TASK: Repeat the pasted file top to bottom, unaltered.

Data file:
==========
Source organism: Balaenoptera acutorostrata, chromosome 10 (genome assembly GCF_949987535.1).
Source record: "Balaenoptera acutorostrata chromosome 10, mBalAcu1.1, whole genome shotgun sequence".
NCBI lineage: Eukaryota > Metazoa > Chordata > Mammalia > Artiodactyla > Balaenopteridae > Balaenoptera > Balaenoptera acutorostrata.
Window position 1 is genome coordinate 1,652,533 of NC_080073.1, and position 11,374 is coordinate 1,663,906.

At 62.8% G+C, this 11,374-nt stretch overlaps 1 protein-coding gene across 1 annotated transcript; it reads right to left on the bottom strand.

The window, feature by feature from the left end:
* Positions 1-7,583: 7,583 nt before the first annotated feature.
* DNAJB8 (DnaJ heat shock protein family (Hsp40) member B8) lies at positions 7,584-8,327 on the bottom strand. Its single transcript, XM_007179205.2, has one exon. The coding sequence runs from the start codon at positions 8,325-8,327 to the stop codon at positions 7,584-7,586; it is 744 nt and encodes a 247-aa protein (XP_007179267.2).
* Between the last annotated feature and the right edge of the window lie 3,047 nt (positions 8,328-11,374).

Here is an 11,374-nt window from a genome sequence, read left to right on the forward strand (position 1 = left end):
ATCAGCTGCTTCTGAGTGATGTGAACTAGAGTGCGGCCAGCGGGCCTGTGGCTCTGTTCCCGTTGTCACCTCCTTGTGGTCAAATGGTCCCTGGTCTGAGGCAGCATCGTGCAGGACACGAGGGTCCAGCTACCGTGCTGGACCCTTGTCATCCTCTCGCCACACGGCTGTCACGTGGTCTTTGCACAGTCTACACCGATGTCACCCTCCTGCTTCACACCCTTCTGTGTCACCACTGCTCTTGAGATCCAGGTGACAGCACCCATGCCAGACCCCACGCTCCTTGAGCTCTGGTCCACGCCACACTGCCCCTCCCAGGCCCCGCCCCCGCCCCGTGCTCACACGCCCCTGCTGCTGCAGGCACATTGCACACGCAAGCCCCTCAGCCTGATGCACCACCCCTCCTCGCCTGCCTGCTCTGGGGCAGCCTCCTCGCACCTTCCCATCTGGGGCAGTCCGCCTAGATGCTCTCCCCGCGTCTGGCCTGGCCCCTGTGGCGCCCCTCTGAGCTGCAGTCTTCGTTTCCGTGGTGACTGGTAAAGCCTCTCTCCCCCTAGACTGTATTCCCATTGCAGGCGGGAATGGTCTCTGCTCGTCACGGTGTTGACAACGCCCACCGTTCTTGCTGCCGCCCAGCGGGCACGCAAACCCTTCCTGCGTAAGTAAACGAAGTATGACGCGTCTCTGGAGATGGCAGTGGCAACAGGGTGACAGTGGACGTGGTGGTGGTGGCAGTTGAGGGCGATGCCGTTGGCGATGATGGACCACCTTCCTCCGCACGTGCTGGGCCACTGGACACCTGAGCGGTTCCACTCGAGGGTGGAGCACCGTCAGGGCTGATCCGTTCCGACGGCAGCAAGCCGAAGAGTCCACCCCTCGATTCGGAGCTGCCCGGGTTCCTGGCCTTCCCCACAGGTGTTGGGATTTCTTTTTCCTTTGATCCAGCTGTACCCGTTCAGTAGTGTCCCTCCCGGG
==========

Source organism: Balaenoptera acutorostrata, chromosome 10 (genome assembly GCF_949987535.1).
Source record: "Balaenoptera acutorostrata chromosome 10, mBalAcu1.1, whole genome shotgun sequence".
NCBI lineage: Eukaryota > Metazoa > Chordata > Mammalia > Artiodactyla > Balaenopteridae > Balaenoptera > Balaenoptera acutorostrata.
Window position 1 is genome coordinate 1,652,533 of NC_080073.1, and position 11,374 is coordinate 1,663,906.

At 62.8% G+C, this 11,374-nt stretch overlaps 1 protein-coding gene across 1 annotated transcript; it reads right to left on the bottom strand.

The window, feature by feature from the left end:
* Positions 1-7,583: 7,583 nt before the first annotated feature.
* DNAJB8 (DnaJ heat shock protein family (Hsp40) member B8) lies at positions 7,584-8,327 on the bottom strand. Its single transcript, XM_007179205.2, has one exon. The coding sequence runs from the start codon at positions 8,325-8,327 to the stop codon at positions 7,584-7,586; it is 744 nt and encodes a 247-aa protein (XP_007179267.2).
* Between the last annotated feature and the right edge of the window lie 3,047 nt (positions 8,328-11,374).

Here is an 11,374-nt window from a genome sequence, read left to right on the forward strand (position 1 = left end):
ATCAGCTGCTTCTGAGTGATGTGAACTAGAGTGCGGCCAGCGGGCCTGTGGCTCTGTTCCCGTTGTCACCTCCTTGTGGTCAAATGGTCCCTGGTCTGAGGCAGCATCGTGCAGGACACGAGGGTCCAGCTACCGTGCTGGACCCTTGTCATCCTCTCGCCACACGGCTGTCACGTGGTCTTTGCACAGTCTACACCGATGTCACCCTCCTGCTTCACACCCTTCTGTGTCACCACTGCTCTTGAGATCCAGGTGACAGCACCCATGCCAGACCCCACGCTCCTTGAGCTCTGGTCCACGCCACACTGCCCCTCCCAGGCCCCGCCCCCGCCCCGTGCTCACACGCCCCTGCTGCTGCAGGCACATTGCACACGCAAGCCCCTCAGCCTGATGCACCACCCCTCCTCGCCTGCCTGCTCTGGGGCAGCCTCCTCGCACCTTCCCATCTGGGGCAGTCCGCCTAGATGCTCTCCCCGCGTCTGGCCTGGCCCCTGTGGCGCCCCTCTGAGCTGCAGTCTTCGTTTCCGTGGTGACTGGTAAAGCCTCTCTCCCCCTAGACTGTATTCCCATTGCAGGCGGGAATGGTCTCTGCTCGTCACGGTGTTGACAACGCCCACCGTTCTTGCTGCCGCCCAGCGGGCACGCAAACCCTTCCTGCGTAAGTAAACGAAGTATGACGCGTCTCTGGAGATGGCAGTGGCAACAGGGTGACAGTGGACGTGGTGGTGGTGGCAGTTGAGGGCGATGCCGTTGGCGATGATGGACCACCTTCCTCCGCACGTGCTGGGCCACTGGACACCTGAGCGGTTCCACTCGAGGGTGGAGCACCGTCAGGGCTGATCCGTTCCGACGGCAGCAAGCCGAAGAGTCCACCCCTCGATTCGGAGCTGCCCGGGTTCCTGGCCTTCCCCACAGGTGTTGGGATTTCTTTTTCCTTTGATCCAGCTGTACCCGTTCAGTAGTGTCCCTCCCGGG